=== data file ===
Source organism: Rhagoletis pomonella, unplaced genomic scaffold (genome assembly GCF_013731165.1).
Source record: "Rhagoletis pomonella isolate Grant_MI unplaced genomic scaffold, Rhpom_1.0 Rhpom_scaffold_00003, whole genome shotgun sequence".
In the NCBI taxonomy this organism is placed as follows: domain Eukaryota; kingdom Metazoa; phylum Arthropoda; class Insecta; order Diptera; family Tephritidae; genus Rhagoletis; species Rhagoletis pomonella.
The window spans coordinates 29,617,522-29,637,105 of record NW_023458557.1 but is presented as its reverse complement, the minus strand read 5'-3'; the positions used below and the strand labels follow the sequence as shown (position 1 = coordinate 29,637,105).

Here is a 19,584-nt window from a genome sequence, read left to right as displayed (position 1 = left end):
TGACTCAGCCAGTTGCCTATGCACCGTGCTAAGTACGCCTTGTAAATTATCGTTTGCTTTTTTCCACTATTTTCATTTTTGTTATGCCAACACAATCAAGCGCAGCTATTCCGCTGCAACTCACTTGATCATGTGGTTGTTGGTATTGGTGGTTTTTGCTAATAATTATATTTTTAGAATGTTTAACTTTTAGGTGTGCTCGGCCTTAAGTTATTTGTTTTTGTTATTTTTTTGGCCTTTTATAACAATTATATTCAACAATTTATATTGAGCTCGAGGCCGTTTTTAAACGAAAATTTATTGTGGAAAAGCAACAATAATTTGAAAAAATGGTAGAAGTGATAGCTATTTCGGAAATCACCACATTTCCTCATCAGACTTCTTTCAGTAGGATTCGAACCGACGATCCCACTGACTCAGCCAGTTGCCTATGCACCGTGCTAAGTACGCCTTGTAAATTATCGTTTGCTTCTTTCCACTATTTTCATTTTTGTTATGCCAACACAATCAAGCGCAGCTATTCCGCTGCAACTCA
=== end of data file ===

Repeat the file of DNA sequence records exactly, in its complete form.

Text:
Source organism: Rhagoletis pomonella, unplaced genomic scaffold (genome assembly GCF_013731165.1).
Source record: "Rhagoletis pomonella isolate Grant_MI unplaced genomic scaffold, Rhpom_1.0 Rhpom_scaffold_00003, whole genome shotgun sequence".
In the NCBI taxonomy this organism is placed as follows: domain Eukaryota; kingdom Metazoa; phylum Arthropoda; class Insecta; order Diptera; family Tephritidae; genus Rhagoletis; species Rhagoletis pomonella.
The window spans coordinates 29,617,522-29,637,105 of record NW_023458557.1 but is presented as its reverse complement, the minus strand read 5'-3'; the positions used below and the strand labels follow the sequence as shown (position 1 = coordinate 29,637,105).

Here is a 19,584-nt window from a genome sequence, read left to right as displayed (position 1 = left end):
TGACTCAGCCAGTTGCCTATGCACCGTGCTAAGTACGCCTTGTAAATTATCGTTTGCTTTTTTCCACTATTTTCATTTTTGTTATGCCAACACAATCAAGCGCAGCTATTCCGCTGCAACTCACTTGATCATGTGGTTGTTGGTATTGGTGGTTTTTGCTAATAATTATATTTTTAGAATGTTTAACTTTTAGGTGTGCTCGGCCTTAAGTTATTTGTTTTTGTTATTTTTTTGGCCTTTTATAACAATTATATTCAACAATTTATATTGAGCTCGAGGCCGTTTTTAAACGAAAATTTATTGTGGAAAAGCAACAATAATTTGAAAAAATGGTAGAAGTGATAGCTATTTCGGAAATCACCACATTTCCTCATCAGACTTCTTTCAGTAGGATTCGAACCGACGATCCCACTGACTCAGCCAGTTGCCTATGCACCGTGCTAAGTACGCCTTGTAAATTATCGTTTGCTTCTTTCCACTATTTTCATTTTTGTTATGCCAACACAATCAAGCGCAGCTATTCCGCTGCAACTCA